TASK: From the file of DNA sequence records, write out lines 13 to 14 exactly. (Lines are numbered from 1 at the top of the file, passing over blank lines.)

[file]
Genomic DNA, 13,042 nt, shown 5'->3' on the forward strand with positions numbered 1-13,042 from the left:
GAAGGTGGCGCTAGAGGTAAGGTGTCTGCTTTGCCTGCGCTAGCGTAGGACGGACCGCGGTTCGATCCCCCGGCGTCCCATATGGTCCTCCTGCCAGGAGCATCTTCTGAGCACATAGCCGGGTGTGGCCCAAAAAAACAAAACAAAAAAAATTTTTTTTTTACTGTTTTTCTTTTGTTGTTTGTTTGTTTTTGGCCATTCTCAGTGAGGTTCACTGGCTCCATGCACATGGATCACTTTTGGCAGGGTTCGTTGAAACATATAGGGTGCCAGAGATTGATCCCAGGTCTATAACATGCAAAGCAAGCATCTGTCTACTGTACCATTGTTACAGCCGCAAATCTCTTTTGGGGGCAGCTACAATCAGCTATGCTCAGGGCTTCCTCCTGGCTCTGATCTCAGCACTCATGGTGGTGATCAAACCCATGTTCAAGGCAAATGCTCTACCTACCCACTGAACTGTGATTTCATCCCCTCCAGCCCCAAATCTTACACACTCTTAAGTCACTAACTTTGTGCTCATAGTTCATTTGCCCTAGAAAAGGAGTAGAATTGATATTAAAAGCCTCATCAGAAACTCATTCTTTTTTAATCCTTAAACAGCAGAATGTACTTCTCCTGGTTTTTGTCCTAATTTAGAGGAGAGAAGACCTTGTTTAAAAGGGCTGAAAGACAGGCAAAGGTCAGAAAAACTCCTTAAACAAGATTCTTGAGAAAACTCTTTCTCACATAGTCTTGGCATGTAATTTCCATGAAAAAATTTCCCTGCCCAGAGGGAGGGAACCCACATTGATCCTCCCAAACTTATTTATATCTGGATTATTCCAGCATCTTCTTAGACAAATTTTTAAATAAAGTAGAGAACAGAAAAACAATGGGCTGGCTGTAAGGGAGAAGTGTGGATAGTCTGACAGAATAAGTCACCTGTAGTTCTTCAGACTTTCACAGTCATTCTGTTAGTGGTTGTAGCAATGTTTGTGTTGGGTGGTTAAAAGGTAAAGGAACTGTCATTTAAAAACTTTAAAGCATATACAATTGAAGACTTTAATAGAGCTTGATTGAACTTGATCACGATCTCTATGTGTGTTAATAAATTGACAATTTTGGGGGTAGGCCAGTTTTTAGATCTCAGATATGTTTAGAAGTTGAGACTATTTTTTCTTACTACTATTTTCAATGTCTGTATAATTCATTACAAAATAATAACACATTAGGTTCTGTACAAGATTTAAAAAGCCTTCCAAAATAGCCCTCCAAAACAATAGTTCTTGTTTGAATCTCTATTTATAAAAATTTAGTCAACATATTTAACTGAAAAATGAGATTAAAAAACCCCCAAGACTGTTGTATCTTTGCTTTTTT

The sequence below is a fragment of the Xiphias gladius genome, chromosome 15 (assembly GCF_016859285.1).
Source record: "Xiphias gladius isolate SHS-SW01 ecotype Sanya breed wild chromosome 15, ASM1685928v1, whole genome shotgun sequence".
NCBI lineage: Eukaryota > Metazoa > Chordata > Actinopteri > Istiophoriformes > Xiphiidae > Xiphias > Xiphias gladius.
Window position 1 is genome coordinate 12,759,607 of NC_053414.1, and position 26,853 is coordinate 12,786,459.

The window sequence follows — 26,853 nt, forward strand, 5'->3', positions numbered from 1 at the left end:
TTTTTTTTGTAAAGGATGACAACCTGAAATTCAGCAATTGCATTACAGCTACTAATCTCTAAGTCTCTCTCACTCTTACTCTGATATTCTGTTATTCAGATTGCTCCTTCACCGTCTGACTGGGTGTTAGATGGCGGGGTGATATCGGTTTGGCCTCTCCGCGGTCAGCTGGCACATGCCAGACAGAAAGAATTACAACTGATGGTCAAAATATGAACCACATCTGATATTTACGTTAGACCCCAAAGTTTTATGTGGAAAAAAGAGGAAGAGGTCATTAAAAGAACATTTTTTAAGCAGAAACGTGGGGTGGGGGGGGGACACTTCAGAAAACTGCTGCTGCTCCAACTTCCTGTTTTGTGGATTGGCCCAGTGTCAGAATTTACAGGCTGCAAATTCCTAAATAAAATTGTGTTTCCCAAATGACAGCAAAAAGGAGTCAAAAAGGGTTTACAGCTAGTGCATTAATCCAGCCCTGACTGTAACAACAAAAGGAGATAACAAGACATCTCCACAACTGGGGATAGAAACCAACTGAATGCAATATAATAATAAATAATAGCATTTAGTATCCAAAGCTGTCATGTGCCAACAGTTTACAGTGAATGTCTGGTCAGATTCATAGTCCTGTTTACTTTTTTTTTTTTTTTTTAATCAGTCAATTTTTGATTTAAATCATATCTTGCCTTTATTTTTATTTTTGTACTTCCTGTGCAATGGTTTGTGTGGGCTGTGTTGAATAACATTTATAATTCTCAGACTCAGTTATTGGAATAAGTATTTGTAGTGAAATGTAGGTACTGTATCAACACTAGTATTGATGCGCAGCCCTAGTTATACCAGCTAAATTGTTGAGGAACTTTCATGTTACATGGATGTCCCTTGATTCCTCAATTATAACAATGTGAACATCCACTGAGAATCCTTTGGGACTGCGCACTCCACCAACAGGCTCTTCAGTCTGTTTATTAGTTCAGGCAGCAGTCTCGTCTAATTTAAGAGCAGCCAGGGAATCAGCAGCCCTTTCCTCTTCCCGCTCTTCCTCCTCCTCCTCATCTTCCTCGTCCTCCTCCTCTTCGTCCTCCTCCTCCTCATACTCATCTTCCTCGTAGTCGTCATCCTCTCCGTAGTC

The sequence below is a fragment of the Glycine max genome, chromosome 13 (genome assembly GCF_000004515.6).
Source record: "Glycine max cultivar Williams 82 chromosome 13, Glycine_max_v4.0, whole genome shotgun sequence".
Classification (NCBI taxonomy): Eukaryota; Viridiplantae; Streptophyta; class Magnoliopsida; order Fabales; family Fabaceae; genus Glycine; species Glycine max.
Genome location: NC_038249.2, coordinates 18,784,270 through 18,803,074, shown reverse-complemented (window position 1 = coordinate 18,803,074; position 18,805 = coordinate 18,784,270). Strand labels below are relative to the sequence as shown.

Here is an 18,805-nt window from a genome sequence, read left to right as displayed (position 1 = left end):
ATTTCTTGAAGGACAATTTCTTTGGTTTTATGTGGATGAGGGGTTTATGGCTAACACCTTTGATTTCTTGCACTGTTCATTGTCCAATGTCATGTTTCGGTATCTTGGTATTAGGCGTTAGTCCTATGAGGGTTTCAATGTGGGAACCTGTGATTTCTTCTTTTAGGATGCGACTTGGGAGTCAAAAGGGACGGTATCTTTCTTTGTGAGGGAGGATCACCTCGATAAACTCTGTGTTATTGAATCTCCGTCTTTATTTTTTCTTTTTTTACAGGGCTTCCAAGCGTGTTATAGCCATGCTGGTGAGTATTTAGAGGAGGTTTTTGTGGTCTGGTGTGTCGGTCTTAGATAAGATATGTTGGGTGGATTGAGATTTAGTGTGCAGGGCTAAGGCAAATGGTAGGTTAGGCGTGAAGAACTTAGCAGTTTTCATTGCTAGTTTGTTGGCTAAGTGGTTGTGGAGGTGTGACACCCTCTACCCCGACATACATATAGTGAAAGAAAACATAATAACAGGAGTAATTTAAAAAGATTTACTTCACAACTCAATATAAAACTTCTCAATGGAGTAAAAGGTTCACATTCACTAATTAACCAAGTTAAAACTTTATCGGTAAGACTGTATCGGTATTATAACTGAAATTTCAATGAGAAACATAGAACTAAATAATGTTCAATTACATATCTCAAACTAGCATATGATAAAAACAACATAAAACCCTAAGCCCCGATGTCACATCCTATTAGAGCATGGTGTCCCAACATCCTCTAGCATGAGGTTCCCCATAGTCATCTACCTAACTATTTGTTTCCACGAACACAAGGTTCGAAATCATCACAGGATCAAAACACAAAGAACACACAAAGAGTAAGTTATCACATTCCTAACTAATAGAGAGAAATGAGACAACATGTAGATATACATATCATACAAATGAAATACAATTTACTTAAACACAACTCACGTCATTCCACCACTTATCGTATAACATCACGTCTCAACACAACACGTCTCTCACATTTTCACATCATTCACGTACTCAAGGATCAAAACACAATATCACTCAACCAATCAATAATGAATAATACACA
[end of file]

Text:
Here is an 18,805-nt window from a genome sequence, read left to right as displayed (position 1 = left end):
ATTTCTTGAAGGACAATTTCTTTGGTTTTATGTGGATGAGGGGTTTATGGCTAACACCTTTGATTTCTTGCACTGTTCATTGTCCAATGTCATGTTTCGGTATCTTGGTATTAGGCGTTAGTCCTATGAGGGTTTCAATGTGGGAACCTGTGATTTCTTCTTTTAGGATGCGACTTGGGAGTCAAAAGGGACGGTATCTTTCTTTGTGAGGGAGGATCACCTCGATAAACTCTGTGTTATTGAATCTCCGTCTTTATTTTTTCTTTTTTTACAGGGCTTCCAAGCGTGTTATAGCCATGCTGGTGAGTATTTAGAGGAGGTTTTTGTGGTCTGGTGTGTCGGTCTTAGATAAGATATGTTGGGTGGATTGAGATTTAGTGTGCAGGGCTAAGGCAAATGGTAGGTTAGGCGTGAAGAACTTAGCAGTTTTCATTGCTAGTTTGTTGGCTAAGTGGTTGTGGAGGTGTGACACCCTCTACCCCGACATACATATAGTGAAAGAAAACATAATAACAGGAGTAATTTAAAAAGATTTACTTCACAACTCAATATAAAACTTCTCAATGGAGTAAAAGGTTCACATTCACTAATTAACCAAGTTAAAACTTTATCGGTAAGACTGTATCGGTATTATAACTGAAATTTCAATGAGAAACATAGAACTAAATAATGTTCAATTACATATCTCAAACTAGCATATGATAAAAACAACATAAAACCCTAAGCCCCGATGTCACATCCTATTAGAGCATGGTGTCCCAACATCCTCTAGCATGAGGTTCCCCATAGTCATCTACCTAACTATTTGTTTCCACGAACACAAGGTTCGAAATCATCACAGGATCAAAACACAAAGAACACACAAAGAGTAAGTTATCACATTCCTAACTAATAGAGAGAAATGAGACAACATGTAGATATACATATCATACAAATGAAATACAATTTACTTAAACACAACTCACGTCATTCCACCACTTATCGTATAACATCACGTCTCAACACAACACGTCTCTCACATTTTCACATCATTCACGTACTCAAGGATCAAAACACAATATCACTCAACCAATCAATAATGAATAATACACA